Arthur Middleton first walked through the front door of 200 North Illinois Street almost seventeen years ago. He was carrying measured drawings of the 16th century Ab Yberg positiv that day, and wanted to see the shop and chat about pipe organs. Now, Lake City is hardly the only small town in Iowa, but we’re quite willing to bet that no other town of any size in our state has a business that attracts individuals who own drawings of ancient Swiss pipe organs. But perhaps traveling half a day across the state to a town of 1,800 souls says as much about Art as it does about Lake City.
Art was born in Madison, Wisconsin in 1952, and is a descendant of Arthur Middleton, one of the signers of the Declaration of Independence. (Like his namesake, he has no middle name.) His father was an electrical engineer who, during his employment at Collins Radio in Cedar Rapids, Iowa, built communications equipment for the Apollo space program. Perhaps not coincidentally, Art enjoyed building model airplanes in his youth.
Art attended Iowa State University, then worked for a time with luthier William Daum of Cambridge, Wisconsin. Following this, he built lutes professionally for a year and a half. Subsequent studies at Kirkwood Community College in Cedar Rapids prepared him for a career as a machinist. He practiced this trade for eleven years at Cherry-Burrell, Inc., also of Cedar Rapids, operating small milling machines and CNC lathes. During this time, he built a Hubbard harpsichord and a Zuckerman clavichord.
Musical instruments intrigued him, and after his employment in Cedar Rapids ended, he found his way to Lake City on that February day. Although the shop wasn’t looking to hire new employees at the time of his visit, his talents and experience, so different from the largely wood-centered skills already present here, persuaded Lynn to take him on. His move from Swisher, Iowa to Lake City resembled a hillbilly caravan: at the time, he owned a 1949 Chevrolet one-ton truck and a 1965 Chevelle whose hood ornament had been replaced by a rack of deer antlers. Art’s pack-rat nature had led him to collect an incredible variety of machinery, lumber, and other odds and ends, which made the move more like the sale of an old-time hardware store than the relocation of residential belongings. Although his collection of woodworking and metalworking miscellany has only increased during his time in Lake City, he has since acquired somewhat more conventional transportation.
Art’s easy familiarity with the precision tolerances and reproducibility required by manufacturing lent itself to the crafting of mechanical key action parts, which the shop had begun to make in quantity in 1984. Art built new jigs and fixtures for the construction of wooden squares, coupler levers and other parts, many of which he fabricated on a milling machine. Subsequently, the milling machine has been called into service for many other operations around the shop, such as machining the mouths and caps of wood pipes, routing channels within windchest toeboards, and even burning the countersinks of windchest toeholes. Since the late 1980s, Art has constructed the console coupler mechanism and most of the mechanical key action for every Dobson organ. Further, he makes specialty parts for stop actions, wood pipes, and adjustable benches.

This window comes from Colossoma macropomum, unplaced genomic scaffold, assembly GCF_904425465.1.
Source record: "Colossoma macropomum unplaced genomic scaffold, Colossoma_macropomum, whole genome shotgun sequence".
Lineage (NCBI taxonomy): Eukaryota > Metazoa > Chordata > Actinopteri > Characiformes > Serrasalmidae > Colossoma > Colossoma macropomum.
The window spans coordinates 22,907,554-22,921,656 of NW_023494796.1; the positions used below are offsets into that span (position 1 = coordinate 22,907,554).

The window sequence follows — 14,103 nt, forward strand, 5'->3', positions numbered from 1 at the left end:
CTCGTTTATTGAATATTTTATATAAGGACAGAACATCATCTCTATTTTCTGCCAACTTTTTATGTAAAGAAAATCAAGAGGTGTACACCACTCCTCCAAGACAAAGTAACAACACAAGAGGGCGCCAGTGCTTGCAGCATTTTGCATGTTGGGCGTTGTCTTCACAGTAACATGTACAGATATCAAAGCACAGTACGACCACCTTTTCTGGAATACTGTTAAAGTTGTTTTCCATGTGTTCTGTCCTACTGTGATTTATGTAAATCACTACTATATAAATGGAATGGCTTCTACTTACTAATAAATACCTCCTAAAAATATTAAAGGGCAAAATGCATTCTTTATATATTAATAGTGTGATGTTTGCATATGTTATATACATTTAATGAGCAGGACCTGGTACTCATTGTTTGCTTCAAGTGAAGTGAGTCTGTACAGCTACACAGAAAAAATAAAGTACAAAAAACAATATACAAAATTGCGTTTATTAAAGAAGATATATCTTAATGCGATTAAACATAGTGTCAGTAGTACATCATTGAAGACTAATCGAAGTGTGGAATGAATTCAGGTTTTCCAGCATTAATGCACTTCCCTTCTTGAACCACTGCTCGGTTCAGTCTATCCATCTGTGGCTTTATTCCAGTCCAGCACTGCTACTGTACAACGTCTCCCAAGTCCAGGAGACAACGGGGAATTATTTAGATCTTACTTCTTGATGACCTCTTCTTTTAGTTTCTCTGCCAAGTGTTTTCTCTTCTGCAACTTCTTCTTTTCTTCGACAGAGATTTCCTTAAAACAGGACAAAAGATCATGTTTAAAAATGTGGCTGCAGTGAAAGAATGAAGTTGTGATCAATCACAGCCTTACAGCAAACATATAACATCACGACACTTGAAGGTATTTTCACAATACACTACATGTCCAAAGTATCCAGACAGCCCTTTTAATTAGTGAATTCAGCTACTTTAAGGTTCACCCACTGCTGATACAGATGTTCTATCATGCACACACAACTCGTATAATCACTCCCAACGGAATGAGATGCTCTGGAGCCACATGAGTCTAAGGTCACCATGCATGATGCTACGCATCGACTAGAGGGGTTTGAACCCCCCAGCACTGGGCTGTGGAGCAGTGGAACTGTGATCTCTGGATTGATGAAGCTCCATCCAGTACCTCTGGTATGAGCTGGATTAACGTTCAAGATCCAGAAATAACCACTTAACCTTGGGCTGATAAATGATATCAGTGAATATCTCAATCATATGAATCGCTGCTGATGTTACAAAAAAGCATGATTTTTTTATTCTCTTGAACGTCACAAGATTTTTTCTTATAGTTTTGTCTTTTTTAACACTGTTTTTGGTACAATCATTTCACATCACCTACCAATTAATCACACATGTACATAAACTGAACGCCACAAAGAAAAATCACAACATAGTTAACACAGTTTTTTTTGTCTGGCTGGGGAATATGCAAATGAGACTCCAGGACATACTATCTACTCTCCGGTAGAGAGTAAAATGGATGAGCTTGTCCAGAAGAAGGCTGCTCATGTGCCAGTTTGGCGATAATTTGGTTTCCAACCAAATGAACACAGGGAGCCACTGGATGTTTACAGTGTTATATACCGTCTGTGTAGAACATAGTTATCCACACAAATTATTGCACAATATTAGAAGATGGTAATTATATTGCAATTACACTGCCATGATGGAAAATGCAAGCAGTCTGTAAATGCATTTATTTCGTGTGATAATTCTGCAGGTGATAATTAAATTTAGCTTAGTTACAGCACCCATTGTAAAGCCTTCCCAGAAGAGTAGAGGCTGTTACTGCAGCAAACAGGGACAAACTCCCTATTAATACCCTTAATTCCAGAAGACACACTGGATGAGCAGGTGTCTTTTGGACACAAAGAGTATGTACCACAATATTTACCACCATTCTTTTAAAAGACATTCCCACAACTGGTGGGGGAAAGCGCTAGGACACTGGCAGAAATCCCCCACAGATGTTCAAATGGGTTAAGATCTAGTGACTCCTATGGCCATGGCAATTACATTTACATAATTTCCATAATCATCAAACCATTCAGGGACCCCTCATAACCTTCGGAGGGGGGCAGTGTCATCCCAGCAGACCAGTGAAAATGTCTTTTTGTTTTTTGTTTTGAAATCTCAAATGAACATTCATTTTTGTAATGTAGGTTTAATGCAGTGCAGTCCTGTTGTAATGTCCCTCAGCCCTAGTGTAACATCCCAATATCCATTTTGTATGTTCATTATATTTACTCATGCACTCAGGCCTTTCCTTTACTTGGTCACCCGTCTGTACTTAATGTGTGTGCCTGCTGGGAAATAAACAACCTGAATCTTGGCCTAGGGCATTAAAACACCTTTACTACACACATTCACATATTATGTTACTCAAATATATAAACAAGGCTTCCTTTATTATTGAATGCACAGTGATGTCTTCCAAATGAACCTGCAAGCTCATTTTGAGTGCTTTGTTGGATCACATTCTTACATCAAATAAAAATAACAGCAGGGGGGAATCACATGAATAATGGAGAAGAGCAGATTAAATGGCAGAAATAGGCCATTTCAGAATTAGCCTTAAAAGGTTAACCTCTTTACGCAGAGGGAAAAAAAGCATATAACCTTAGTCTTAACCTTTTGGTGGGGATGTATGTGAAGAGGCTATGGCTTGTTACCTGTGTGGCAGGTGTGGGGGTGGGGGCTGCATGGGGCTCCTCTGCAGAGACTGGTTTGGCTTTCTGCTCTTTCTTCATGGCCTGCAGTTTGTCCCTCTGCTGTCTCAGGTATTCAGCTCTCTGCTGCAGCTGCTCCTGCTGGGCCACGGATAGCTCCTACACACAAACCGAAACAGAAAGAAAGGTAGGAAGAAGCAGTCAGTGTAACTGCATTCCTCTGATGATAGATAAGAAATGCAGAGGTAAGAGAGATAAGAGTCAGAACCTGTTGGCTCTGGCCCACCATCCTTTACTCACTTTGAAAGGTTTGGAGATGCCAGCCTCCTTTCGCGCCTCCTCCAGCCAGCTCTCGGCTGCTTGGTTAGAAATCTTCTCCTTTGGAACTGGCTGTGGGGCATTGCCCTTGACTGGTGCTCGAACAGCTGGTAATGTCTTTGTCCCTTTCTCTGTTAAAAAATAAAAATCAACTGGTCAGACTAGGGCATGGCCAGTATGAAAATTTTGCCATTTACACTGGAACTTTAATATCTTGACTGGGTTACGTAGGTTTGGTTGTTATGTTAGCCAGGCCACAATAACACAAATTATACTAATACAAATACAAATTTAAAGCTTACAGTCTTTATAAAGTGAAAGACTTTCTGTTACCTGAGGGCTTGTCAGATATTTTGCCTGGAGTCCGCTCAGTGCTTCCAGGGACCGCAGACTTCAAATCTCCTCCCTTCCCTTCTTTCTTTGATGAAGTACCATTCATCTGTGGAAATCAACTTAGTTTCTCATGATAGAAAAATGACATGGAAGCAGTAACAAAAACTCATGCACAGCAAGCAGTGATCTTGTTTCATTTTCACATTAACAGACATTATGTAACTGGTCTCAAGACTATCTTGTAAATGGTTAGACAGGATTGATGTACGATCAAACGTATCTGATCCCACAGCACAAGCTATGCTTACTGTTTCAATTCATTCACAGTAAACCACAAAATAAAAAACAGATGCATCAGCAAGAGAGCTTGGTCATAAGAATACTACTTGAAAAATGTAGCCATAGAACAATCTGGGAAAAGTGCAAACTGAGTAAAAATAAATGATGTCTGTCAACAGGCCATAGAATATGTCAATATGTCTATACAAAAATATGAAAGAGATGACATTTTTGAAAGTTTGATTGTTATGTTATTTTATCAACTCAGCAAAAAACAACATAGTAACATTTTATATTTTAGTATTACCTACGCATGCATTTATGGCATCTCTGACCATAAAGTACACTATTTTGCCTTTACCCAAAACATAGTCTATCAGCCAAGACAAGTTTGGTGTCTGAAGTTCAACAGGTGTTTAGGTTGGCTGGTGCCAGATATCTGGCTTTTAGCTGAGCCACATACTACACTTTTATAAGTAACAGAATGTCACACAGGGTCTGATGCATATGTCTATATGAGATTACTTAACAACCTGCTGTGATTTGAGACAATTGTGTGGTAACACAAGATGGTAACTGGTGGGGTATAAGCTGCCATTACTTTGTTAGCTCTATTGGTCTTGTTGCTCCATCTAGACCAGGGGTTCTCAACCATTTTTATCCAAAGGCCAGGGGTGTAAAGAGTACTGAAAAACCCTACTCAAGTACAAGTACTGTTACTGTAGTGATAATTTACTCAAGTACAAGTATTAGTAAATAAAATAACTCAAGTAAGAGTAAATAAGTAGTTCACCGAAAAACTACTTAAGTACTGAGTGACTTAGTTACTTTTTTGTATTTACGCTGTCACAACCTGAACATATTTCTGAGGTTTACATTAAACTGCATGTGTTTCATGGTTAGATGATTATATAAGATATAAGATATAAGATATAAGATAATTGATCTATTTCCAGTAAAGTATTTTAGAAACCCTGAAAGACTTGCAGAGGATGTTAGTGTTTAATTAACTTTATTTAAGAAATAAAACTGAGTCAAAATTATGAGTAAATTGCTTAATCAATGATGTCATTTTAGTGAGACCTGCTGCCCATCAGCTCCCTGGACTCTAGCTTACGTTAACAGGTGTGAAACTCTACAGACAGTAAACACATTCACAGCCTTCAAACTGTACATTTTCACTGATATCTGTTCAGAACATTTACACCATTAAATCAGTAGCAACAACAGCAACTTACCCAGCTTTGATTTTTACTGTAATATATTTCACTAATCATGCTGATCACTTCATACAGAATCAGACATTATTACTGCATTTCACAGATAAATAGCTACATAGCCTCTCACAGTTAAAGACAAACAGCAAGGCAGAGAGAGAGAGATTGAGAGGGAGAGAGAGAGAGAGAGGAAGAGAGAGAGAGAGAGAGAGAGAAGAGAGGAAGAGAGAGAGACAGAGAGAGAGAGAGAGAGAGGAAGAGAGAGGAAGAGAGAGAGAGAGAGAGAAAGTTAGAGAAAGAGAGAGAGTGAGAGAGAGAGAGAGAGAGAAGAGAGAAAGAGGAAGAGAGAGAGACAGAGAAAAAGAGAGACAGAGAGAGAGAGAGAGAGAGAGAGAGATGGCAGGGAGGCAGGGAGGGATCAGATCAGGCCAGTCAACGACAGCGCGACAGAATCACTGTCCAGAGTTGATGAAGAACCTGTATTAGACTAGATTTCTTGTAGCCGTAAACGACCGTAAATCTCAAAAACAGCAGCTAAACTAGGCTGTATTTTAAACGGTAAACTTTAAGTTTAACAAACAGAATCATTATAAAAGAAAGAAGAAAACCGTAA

Never one to do something because it was conventional, Art’s interests defy easy categorization. Certainly, putting up a personal shop building filled with machinery that he has constructed or modified is not a great surprise, but how does one explain the fascination with carnivorous plants? Sharing space with the shop equipment is a large indoor greenhouse, whose tropical environment contains over sixty varieties of Nepenthes and a half-dozen Pinguicula (butterworts) and requires twenty gallons of distilled water each week. Equally unconventional is his wide-ranging taste in music, which runs from Hildegard van Bingen to Toad the Wet Sprocket. Tying all of this together is Art himself, whose appearance strikes the casual viewer as either a benevolent Hell’s Angel or a graying Santa in bib overalls.
In all honesty, Art can occasionally be hard to work with, and he periodically causes his co-workers grief by his eccentric habits and a tendency to spread his work space over great tracts of the shop. His ability to devise a clever nickname is not always appreciated by the recipient. But even if his territorial personal behavior is occasionally received with dismay, no one questions his dedication to exquisite craftsmanship or the frankly beautiful work that comes from his hands. If you see any loveliness in the visual design of a Dobson organ, you should also know that the inside is as finely wrought in its own way as the outside. Art Middleton is a large part of why that is so.
drawn from The Organbuilder, Fall 2003
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